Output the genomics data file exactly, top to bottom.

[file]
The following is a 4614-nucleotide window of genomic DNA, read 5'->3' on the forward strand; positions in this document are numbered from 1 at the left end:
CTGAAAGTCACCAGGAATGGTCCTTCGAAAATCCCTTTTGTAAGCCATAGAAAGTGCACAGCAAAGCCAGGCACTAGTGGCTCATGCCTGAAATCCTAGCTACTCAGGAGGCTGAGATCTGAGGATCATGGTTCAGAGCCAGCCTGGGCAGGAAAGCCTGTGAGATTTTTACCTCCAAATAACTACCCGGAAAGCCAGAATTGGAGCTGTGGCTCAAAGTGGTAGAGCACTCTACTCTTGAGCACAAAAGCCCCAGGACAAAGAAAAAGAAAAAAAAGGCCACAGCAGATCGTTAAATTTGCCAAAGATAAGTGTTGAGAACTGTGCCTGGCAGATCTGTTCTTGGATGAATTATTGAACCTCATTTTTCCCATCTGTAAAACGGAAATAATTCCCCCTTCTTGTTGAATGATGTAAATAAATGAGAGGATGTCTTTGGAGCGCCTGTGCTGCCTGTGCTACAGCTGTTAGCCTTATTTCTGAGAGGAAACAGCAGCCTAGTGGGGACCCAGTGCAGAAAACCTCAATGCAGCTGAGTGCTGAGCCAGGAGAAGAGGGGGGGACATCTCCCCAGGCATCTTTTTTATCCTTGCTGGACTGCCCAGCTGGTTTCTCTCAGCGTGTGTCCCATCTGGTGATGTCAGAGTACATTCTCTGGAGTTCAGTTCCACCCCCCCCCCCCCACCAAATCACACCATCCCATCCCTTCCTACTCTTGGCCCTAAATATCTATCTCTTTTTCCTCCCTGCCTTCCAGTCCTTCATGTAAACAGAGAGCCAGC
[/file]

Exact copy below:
The following is a 4614-nucleotide window of genomic DNA, read 5'->3' on the forward strand; positions in this document are numbered from 1 at the left end:
CTGAAAGTCACCAGGAATGGTCCTTCGAAAATCCCTTTTGTAAGCCATAGAAAGTGCACAGCAAAGCCAGGCACTAGTGGCTCATGCCTGAAATCCTAGCTACTCAGGAGGCTGAGATCTGAGGATCATGGTTCAGAGCCAGCCTGGGCAGGAAAGCCTGTGAGATTTTTACCTCCAAATAACTACCCGGAAAGCCAGAATTGGAGCTGTGGCTCAAAGTGGTAGAGCACTCTACTCTTGAGCACAAAAGCCCCAGGACAAAGAAAAAGAAAAAAAAGGCCACAGCAGATCGTTAAATTTGCCAAAGATAAGTGTTGAGAACTGTGCCTGGCAGATCTGTTCTTGGATGAATTATTGAACCTCATTTTTCCCATCTGTAAAACGGAAATAATTCCCCCTTCTTGTTGAATGATGTAAATAAATGAGAGGATGTCTTTGGAGCGCCTGTGCTGCCTGTGCTACAGCTGTTAGCCTTATTTCTGAGAGGAAACAGCAGCCTAGTGGGGACCCAGTGCAGAAAACCTCAATGCAGCTGAGTGCTGAGCCAGGAGAAGAGGGGGGGACATCTCCCCAGGCATCTTTTTTATCCTTGCTGGACTGCCCAGCTGGTTTCTCTCAGCGTGTGTCCCATCTGGTGATGTCAGAGTACATTCTCTGGAGTTCAGTTCCACCCCCCCCCCCCCACCAAATCACACCATCCCATCCCTTCCTACTCTTGGCCCTAAATATCTATCTCTTTTTCCTCCCTGCCTTCCAGTCCTTCATGTAAACAGAGAGCCAGC